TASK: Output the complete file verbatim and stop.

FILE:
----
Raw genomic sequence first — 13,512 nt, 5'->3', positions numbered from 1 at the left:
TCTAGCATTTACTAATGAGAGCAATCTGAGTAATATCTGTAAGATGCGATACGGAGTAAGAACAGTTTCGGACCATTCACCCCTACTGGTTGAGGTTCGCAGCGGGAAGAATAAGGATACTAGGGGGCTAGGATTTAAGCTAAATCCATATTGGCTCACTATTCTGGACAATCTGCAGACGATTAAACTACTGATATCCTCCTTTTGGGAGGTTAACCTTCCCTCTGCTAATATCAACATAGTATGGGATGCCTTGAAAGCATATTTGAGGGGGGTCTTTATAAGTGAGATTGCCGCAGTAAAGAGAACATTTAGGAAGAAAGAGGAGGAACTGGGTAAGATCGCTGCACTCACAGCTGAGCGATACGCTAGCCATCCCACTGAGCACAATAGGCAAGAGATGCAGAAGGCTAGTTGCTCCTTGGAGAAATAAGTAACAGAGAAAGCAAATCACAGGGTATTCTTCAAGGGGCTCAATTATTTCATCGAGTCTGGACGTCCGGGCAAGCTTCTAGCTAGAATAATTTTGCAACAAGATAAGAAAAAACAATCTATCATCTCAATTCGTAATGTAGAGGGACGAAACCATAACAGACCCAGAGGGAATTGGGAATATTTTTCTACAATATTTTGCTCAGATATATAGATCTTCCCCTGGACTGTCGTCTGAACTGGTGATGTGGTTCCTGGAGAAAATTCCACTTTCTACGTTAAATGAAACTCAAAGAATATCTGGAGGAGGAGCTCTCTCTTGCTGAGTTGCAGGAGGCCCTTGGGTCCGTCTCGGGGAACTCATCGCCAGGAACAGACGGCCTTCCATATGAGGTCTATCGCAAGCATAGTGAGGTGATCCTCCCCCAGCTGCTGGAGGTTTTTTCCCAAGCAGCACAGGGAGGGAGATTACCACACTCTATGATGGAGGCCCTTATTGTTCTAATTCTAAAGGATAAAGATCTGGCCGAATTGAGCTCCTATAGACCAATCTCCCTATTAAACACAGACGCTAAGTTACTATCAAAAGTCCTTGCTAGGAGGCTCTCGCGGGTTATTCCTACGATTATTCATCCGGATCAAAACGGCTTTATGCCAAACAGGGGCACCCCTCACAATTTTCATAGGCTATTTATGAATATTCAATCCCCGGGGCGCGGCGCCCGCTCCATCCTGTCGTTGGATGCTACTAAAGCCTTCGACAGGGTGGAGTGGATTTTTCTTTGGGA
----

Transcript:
Raw genomic sequence first — 13,512 nt, 5'->3', positions numbered from 1 at the left:
TCTAGCATTTACTAATGAGAGCAATCTGAGTAATATCTGTAAGATGCGATACGGAGTAAGAACAGTTTCGGACCATTCACCCCTACTGGTTGAGGTTCGCAGCGGGAAGAATAAGGATACTAGGGGGCTAGGATTTAAGCTAAATCCATATTGGCTCACTATTCTGGACAATCTGCAGACGATTAAACTACTGATATCCTCCTTTTGGGAGGTTAACCTTCCCTCTGCTAATATCAACATAGTATGGGATGCCTTGAAAGCATATTTGAGGGGGGTCTTTATAAGTGAGATTGCCGCAGTAAAGAGAACATTTAGGAAGAAAGAGGAGGAACTGGGTAAGATCGCTGCACTCACAGCTGAGCGATACGCTAGCCATCCCACTGAGCACAATAGGCAAGAGATGCAGAAGGCTAGTTGCTCCTTGGAGAAATAAGTAACAGAGAAAGCAAATCACAGGGTATTCTTCAAGGGGCTCAATTATTTCATCGAGTCTGGACGTCCGGGCAAGCTTCTAGCTAGAATAATTTTGCAACAAGATAAGAAAAAACAATCTATCATCTCAATTCGTAATGTAGAGGGACGAAACCATAACAGACCCAGAGGGAATTGGGAATATTTTTCTACAATATTTTGCTCAGATATATAGATCTTCCCCTGGACTGTCGTCTGAACTGGTGATGTGGTTCCTGGAGAAAATTCCACTTTCTACGTTAAATGAAACTCAAAGAATATCTGGAGGAGGAGCTCTCTCTTGCTGAGTTGCAGGAGGCCCTTGGGTCCGTCTCGGGGAACTCATCGCCAGGAACAGACGGCCTTCCATATGAGGTCTATCGCAAGCATAGTGAGGTGATCCTCCCCCAGCTGCTGGAGGTTTTTTCCCAAGCAGCACAGGGAGGGAGATTACCACACTCTATGATGGAGGCCCTTATTGTTCTAATTCTAAAGGATAAAGATCTGGCCGAATTGAGCTCCTATAGACCAATCTCCCTATTAAACACAGACGCTAAGTTACTATCAAAAGTCCTTGCTAGGAGGCTCTCGCGGGTTATTCCTACGATTATTCATCCGGATCAAAACGGCTTTATGCCAAACAGGGGCACCCCTCACAATTTTCATAGGCTATTTATGAATATTCAATCCCCGGGGCGCGGCGCCCGCTCCATCCTGTCGTTGGATGCTACTAAAGCCTTCGACAGGGTGGAGTGGATTTTTCTTTGGGA